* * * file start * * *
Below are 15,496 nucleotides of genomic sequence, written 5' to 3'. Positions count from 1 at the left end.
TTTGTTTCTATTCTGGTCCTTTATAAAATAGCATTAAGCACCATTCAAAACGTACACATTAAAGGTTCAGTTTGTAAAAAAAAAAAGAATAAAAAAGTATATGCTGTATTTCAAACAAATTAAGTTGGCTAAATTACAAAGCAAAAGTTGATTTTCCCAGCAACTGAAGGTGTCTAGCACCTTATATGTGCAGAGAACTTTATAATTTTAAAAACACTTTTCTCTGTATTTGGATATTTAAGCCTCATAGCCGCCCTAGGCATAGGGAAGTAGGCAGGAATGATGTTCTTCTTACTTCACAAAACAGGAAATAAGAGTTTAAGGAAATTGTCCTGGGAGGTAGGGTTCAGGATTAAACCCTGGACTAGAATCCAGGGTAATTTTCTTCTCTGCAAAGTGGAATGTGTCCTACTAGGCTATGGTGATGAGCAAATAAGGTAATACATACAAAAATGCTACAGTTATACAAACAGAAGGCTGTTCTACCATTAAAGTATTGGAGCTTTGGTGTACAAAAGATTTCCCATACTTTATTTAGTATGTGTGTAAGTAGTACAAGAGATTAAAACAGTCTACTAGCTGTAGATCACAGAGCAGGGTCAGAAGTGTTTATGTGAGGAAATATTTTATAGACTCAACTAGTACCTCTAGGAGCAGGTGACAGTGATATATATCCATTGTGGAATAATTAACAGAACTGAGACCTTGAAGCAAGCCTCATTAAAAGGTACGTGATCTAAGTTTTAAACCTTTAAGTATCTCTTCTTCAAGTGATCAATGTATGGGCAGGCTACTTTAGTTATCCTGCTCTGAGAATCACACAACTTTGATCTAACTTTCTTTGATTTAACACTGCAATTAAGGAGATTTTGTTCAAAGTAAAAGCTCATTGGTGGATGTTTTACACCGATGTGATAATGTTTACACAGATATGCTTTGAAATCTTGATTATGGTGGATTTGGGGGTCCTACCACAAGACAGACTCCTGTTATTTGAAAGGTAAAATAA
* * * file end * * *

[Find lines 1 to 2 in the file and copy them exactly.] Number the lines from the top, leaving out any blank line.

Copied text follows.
Below are 15,496 nucleotides of genomic sequence, written 5' to 3'. Positions count from 1 at the left end.
TTTGTTTCTATTCTGGTCCTTTATAAAATAGCATTAAGCACCATTCAAAACGTACACATTAAAGGTTCAGTTTGTAAAAAAAAAAAGAATAAAAAAGTATATGCTGTATTTCAAACAAATTAAGTTGGCTAAATTACAAAGCAAAAGTTGATTTTCCCAGCAACTGAAGGTGTCTAGCACCTTATATGTGCAGAGAACTTTATAATTTTAAAAACACTTTTCTCTGTATTTGGATATTTAAGCCTCATAGCCGCCCTAGGCATAGGGAAGTAGGCAGGAATGATGTTCTTCTTACTTCACAAAACAGGAAATAAGAGTTTAAGGAAATTGTCCTGGGAGGTAGGGTTCAGGATTAAACCCTGGACTAGAATCCAGGGTAATTTTCTTCTCTGCAAAGTGGAATGTGTCCTACTAGGCTATGGTGATGAGCAAATAAGGTAATACATACAAAAATGCTACAGTTATACAAACAGAAGGCTGTTCTACCATTAAAGTATTGGAGCTTTGGTGTACAAAAGATTTCCCATACTTTATTTAGTATGTGTGTAAGTAGTACAAGAGATTAAAACAGTCTACTAGCTGTAGATCACAGAGCAGGGTCAGAAGTGTTTATGTGAGGAAATATTTTATAGACTCAACTAGTACCTCTAGGAGCAGGTGACAGTGATATATATCCATTGTGGAATAATTAACAGAACTGAGACCTTGAAGCAAGCCTCATTAAAAGGTACGTGATCTAAGTTTTAAACCTTTAAGTATCTCTTCTTCAAGTGATCAATGTATGGGCAGGCTACTTTAGTTATCCTGCTCTGAGAATCACACAACTTTGATCTAACTTTCTTTGATTTAACACTGCAATTAAGGAGATTTTGTTCAAAGTAAAAGCTCATTGGTGGATGTTTTACACCGATGTGATAATGTTTACACAGATATGCTTTGAAATCTTGATTATGGTGGATTTGGGGGTCCTACCACAAGACAGACTCCTGTTATTTGAAAGGTAAAATAA